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In December 2000, DIST released its Action Agenda on Chemicals .

Our comments apply to the Draft Executive Summary (pending our review ) of 12 December 2000 that said....

bulletThe Chemical Industry is currently "fighting to do little more than stand still."
bulletThe deficit in trade in chemicals will grow to A$16 billion by 2010.

Its key recommendations are: (with our comments in italics). 

bulletInclude for regulations to be consistent and recognise those of other countries 

(ie. no regard to the potential to promote competitiveness).

bullet"The Commonwealth to pay for common use infrastructure with the cost to to be repaid through user fees." 

By implication a public subsidy, the question of which infrastructure. The government has a record of supporting mature industries (eg. motor vehicles) or for commodity products (eg. alumina).

bulletIndustry and government to work together to ensure training delivery systems meet industry needs, and are nationally consistent, particularly for the plastics sector. 

This fails to recognise future needs and the implications of current bias to old industry or unrepresented industry.

Note the Steering Group, next.

Representative Key activity Ownership Export? R&D in Aust. leading to innovation development in Aust.

Australian Challenge

Plastics processor

Australian

NO (modest) NO

Nylex Polymer Group

Plastics processor

European

NO ?

Wipco

Plastic pipes and fittings

Australian

NO NO

Ecolab

Detergent formulating

USA

NO NO

Cussons Pty Ltd

Soap manufacture and detergent

European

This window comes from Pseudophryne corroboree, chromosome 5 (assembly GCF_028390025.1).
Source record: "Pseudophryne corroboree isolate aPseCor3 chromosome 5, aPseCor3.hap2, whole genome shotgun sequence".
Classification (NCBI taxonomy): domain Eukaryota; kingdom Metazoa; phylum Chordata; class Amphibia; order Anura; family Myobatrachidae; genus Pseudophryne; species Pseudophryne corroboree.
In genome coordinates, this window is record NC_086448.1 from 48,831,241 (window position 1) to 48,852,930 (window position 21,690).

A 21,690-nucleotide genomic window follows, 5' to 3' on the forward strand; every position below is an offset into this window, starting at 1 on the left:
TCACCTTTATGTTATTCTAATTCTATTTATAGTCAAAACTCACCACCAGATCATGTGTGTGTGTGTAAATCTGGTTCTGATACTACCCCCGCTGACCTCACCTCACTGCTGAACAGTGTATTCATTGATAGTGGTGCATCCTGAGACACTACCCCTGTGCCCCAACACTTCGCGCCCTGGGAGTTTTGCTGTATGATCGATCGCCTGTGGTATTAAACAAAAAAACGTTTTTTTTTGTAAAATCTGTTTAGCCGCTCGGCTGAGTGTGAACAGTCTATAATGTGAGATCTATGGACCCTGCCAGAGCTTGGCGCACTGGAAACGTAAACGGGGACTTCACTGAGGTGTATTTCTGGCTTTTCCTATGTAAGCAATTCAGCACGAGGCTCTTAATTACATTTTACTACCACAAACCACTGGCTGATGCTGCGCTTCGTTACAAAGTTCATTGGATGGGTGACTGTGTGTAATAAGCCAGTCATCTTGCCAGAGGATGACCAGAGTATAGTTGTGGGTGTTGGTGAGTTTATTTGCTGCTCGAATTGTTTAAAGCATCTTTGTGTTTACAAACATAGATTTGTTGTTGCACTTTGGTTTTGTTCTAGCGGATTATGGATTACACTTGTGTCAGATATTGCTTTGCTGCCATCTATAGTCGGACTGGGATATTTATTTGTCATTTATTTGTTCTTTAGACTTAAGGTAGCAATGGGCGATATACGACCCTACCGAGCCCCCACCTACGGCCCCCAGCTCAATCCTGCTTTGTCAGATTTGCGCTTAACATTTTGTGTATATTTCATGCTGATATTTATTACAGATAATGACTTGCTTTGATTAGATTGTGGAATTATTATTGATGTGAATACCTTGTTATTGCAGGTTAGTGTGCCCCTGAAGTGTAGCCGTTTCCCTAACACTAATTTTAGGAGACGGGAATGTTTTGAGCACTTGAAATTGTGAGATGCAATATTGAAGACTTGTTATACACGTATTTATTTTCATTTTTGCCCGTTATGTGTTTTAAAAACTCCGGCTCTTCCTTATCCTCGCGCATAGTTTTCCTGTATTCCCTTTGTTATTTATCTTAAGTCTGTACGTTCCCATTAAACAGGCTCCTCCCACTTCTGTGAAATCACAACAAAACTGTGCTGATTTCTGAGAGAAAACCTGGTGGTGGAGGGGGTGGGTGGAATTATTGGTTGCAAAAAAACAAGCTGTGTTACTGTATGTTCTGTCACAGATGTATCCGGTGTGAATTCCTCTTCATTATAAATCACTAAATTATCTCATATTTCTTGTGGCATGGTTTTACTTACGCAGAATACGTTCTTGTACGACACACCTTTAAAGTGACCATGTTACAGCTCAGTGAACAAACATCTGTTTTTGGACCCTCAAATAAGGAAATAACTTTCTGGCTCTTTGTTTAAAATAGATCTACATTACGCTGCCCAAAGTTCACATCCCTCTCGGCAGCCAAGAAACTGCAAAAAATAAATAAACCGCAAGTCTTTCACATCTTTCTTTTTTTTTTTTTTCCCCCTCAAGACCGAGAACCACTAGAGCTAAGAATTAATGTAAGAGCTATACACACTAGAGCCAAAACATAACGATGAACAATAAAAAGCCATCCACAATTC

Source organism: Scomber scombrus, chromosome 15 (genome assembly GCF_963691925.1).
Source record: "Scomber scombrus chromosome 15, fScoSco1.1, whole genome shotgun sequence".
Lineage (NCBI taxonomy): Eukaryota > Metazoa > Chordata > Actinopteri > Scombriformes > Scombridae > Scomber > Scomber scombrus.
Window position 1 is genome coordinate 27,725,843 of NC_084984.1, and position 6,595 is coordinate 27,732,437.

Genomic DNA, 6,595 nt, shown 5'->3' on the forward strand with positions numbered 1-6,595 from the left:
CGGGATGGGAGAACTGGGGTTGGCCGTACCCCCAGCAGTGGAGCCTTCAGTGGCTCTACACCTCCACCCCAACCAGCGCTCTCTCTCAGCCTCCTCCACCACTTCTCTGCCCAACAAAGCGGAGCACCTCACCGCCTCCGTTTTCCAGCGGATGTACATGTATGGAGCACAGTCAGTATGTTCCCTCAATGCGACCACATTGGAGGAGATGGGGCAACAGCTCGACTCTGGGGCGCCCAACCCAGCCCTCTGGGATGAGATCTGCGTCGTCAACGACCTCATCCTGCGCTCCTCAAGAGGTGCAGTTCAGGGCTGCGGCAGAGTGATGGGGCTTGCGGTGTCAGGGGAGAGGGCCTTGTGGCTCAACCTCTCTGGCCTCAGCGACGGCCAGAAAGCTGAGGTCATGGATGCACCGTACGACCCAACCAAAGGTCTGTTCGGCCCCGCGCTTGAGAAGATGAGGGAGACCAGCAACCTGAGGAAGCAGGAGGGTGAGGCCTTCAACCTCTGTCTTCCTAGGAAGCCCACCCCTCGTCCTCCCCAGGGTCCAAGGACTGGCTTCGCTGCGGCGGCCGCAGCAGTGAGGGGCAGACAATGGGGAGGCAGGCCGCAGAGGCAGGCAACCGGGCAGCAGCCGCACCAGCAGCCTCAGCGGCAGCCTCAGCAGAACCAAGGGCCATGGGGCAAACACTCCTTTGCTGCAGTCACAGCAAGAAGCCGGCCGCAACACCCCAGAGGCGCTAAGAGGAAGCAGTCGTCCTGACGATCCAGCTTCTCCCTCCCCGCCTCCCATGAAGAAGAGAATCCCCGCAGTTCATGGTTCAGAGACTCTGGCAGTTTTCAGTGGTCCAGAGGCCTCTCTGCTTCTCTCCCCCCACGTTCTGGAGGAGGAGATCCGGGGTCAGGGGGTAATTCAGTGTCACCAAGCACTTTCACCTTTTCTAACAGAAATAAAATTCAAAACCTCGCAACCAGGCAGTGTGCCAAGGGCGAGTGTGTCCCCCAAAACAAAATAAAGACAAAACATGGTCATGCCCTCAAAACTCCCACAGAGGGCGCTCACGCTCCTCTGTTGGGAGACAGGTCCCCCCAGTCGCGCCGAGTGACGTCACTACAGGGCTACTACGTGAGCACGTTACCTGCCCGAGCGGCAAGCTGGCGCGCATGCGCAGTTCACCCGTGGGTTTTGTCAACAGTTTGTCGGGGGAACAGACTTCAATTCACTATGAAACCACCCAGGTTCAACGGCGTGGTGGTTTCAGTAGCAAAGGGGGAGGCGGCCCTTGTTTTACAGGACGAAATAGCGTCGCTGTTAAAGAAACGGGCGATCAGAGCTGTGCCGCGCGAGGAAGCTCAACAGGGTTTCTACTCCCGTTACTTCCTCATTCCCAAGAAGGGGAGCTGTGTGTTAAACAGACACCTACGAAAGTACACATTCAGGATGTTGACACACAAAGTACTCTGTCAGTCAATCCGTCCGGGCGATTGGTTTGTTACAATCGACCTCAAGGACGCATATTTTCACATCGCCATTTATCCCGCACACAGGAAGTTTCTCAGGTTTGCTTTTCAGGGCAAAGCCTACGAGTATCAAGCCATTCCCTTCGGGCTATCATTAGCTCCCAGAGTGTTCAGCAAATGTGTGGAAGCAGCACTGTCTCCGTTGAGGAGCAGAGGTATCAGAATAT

NO NO

Ameron (Australia)

Formulation and importer of surface

USA

NO NO

Qenos

Manufacturer of Explosives & polymers

Australian/US

5 % NO

Wesfarmers CSBP

Ammonia, ammonium nitrate, fertiliser

Australian

NO NO

APS Chemicals

Organic formulation & synthesis

Australian

NO YES

Dow Chemical

Polyols and styrene polymers & foams

USA

NO NO

CSIRO

Government research

Australian

N/a YES

PACIA

Industry association

Association

N/a NO

Dept Resources Devt

State Government

Government

N/a NO

Dept of State & Reg Devt

State Government

Government

N/a NO

Dept of State & Reg Devt

State Government agency

 Government

N/a NO

The Royal Australian Chemical Institute

Academe

 

N/a NO
 
bulletSupport for landmark project that is at the forefront of science and innovation that integrates the chemical industry into other sectors, such as the emerging bioprocessing industry.

This is picking winners again ('sunrise' industry) without regard to industries where Australia is particularly competitive as in the mineral processing sector. The interface with competitive industry (resources) can be particularly important sources of competitiveness generation. Technology has 'leaked' out of Australia. 

The committee fails to recognise that: 

    domestic competition, notably at the the interface of other competitive industries; and

     progressive regulations (ie. not those that follow international trends)

can be a particularly effective sources of competitive industries (Michael Porter, 'The Competitive Advantage of Nations').

Governments at state and federal level continue their factor cost based initiatives and indeed contribute to be describe the chemical industry in Australia as...

"fighting to do little more than stand still." We most certainly agree on that point. 

Australia stands in stark contrast to more progressive countries and is behaving like a third-world resource rich economy. Government has the opportunity to become a facilitator of change but seems trapped by political expediency and, being off the public agenda, applies limited funds except for politically motivated support for very mature industries exclusively foreign owned. There are signs of change, but these are occurring despite, not because, of government. We call for a accountability, an address of economic efficiency and with less political expediency of preservation.

 

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